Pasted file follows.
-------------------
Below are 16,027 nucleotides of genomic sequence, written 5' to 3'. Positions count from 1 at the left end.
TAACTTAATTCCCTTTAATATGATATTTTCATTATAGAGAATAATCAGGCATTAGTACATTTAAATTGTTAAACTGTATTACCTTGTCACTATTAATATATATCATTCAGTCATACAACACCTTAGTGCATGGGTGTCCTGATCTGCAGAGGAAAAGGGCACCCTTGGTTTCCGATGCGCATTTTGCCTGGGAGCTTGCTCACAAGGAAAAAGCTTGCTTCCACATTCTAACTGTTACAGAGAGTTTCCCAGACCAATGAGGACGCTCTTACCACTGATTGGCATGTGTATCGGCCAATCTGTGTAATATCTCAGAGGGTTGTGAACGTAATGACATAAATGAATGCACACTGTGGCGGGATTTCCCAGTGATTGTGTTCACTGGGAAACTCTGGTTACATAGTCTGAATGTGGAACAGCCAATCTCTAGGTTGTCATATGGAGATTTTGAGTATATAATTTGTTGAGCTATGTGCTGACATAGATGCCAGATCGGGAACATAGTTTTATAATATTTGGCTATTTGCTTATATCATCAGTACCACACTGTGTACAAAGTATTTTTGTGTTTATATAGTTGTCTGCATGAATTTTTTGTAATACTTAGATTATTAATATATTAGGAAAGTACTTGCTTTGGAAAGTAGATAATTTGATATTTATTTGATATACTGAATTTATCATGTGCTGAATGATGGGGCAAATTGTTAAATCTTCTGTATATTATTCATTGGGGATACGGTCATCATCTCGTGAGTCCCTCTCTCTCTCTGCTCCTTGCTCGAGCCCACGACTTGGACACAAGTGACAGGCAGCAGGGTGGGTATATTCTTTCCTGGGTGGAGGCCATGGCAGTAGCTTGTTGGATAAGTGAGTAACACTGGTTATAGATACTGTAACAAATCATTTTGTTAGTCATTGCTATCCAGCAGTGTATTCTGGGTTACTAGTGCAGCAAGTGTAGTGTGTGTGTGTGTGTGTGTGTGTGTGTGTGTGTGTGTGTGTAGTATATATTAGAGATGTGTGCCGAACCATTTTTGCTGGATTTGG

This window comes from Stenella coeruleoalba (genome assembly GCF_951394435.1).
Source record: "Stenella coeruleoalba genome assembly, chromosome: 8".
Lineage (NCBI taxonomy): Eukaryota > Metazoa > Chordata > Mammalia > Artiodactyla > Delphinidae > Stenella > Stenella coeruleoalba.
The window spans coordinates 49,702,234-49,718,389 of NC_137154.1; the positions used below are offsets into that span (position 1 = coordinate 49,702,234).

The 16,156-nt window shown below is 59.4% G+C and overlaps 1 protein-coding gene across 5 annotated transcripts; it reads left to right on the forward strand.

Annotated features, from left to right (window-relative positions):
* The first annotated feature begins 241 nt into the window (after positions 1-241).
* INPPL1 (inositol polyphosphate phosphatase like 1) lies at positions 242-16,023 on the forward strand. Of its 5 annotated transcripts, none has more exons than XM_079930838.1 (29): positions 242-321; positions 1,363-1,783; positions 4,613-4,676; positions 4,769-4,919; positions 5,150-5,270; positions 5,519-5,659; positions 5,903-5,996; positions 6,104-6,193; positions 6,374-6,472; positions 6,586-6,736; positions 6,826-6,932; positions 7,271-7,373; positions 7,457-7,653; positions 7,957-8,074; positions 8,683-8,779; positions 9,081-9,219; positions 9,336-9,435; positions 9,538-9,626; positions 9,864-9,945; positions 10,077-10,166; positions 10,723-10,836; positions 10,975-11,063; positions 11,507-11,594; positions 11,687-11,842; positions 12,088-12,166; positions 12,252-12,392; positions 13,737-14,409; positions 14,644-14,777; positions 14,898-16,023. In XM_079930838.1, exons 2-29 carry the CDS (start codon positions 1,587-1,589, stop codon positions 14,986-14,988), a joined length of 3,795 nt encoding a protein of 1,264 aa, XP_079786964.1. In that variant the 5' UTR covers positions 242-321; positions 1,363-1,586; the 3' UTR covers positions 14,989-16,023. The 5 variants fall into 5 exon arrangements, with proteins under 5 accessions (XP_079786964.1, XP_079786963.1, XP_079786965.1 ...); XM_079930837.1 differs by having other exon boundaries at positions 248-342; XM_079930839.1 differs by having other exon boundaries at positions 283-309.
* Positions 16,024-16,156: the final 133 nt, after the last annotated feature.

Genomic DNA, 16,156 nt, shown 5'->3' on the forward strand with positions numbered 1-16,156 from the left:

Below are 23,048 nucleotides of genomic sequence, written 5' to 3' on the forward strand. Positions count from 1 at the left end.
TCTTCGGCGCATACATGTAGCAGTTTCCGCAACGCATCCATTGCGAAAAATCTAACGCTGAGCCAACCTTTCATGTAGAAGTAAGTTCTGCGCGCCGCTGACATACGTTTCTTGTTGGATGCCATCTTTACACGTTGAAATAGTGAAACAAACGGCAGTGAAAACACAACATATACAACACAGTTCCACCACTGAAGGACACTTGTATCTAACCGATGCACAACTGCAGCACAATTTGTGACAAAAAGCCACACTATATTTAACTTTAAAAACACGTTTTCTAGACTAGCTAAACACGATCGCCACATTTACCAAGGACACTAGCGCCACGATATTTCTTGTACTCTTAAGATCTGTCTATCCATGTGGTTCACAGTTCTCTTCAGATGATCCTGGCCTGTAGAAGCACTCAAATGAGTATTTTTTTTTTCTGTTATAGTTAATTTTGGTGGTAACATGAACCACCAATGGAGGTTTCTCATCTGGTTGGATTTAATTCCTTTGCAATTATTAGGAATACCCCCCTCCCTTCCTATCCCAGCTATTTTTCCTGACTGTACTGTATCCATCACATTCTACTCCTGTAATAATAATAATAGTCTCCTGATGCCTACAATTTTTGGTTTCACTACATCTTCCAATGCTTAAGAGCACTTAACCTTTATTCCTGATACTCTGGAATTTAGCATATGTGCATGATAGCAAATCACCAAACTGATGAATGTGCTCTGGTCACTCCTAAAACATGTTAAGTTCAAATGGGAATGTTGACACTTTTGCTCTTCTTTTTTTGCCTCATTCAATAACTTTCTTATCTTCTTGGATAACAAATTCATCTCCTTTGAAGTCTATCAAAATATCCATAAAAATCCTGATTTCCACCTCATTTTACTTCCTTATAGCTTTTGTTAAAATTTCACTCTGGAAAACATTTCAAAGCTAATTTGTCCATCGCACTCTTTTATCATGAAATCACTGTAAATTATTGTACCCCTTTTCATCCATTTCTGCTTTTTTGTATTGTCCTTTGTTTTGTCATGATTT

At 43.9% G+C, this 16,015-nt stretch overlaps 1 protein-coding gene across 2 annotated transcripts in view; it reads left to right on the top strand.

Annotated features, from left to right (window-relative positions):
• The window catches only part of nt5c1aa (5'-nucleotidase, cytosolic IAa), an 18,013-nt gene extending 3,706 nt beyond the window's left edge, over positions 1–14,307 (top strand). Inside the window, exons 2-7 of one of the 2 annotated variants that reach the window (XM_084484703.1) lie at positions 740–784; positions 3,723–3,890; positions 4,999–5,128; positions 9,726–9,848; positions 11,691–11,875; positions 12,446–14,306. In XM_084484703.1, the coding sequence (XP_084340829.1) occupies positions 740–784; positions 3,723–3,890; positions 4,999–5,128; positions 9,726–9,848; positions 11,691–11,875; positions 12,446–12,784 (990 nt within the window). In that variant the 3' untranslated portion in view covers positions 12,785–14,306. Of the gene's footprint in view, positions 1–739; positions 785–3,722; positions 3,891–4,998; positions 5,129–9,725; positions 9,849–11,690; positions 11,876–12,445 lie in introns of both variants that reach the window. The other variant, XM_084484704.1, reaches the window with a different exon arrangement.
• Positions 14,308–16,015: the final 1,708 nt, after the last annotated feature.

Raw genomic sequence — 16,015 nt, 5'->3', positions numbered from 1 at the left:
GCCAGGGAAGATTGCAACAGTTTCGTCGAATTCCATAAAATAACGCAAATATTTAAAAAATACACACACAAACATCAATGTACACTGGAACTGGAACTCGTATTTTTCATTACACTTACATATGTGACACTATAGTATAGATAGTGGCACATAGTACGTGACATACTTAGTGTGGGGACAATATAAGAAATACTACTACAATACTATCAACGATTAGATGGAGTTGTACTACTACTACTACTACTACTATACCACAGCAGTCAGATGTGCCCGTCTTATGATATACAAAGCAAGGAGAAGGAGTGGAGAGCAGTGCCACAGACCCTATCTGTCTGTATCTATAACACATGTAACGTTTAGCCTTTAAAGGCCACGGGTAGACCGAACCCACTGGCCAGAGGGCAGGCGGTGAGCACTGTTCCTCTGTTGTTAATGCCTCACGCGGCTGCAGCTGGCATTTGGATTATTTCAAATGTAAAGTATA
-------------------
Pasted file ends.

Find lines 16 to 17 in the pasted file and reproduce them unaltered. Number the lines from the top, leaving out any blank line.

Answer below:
Annotated features, from left to right (window-relative positions):
• The window catches only part of nt5c1aa (5'-nucleotidase, cytosolic IAa), an 18,013-nt gene extending 3,706 nt beyond the window's left edge, over positions 1–14,307 (top strand). Inside the window, exons 2-7 of one of the 2 annotated variants that reach the window (XM_084484703.1) lie at positions 740–784; positions 3,723–3,890; positions 4,999–5,128; positions 9,726–9,848; positions 11,691–11,875; positions 12,446–14,306. In XM_084484703.1, the coding sequence (XP_084340829.1) occupies positions 740–784; positions 3,723–3,890; positions 4,999–5,128; positions 9,726–9,848; positions 11,691–11,875; positions 12,446–12,784 (990 nt within the window). In that variant the 3' untranslated portion in view covers positions 12,785–14,306. Of the gene's footprint in view, positions 1–739; positions 785–3,722; positions 3,891–4,998; positions 5,129–9,725; positions 9,849–11,690; positions 11,876–12,445 lie in introns of both variants that reach the window. The other variant, XM_084484704.1, reaches the window with a different exon arrangement.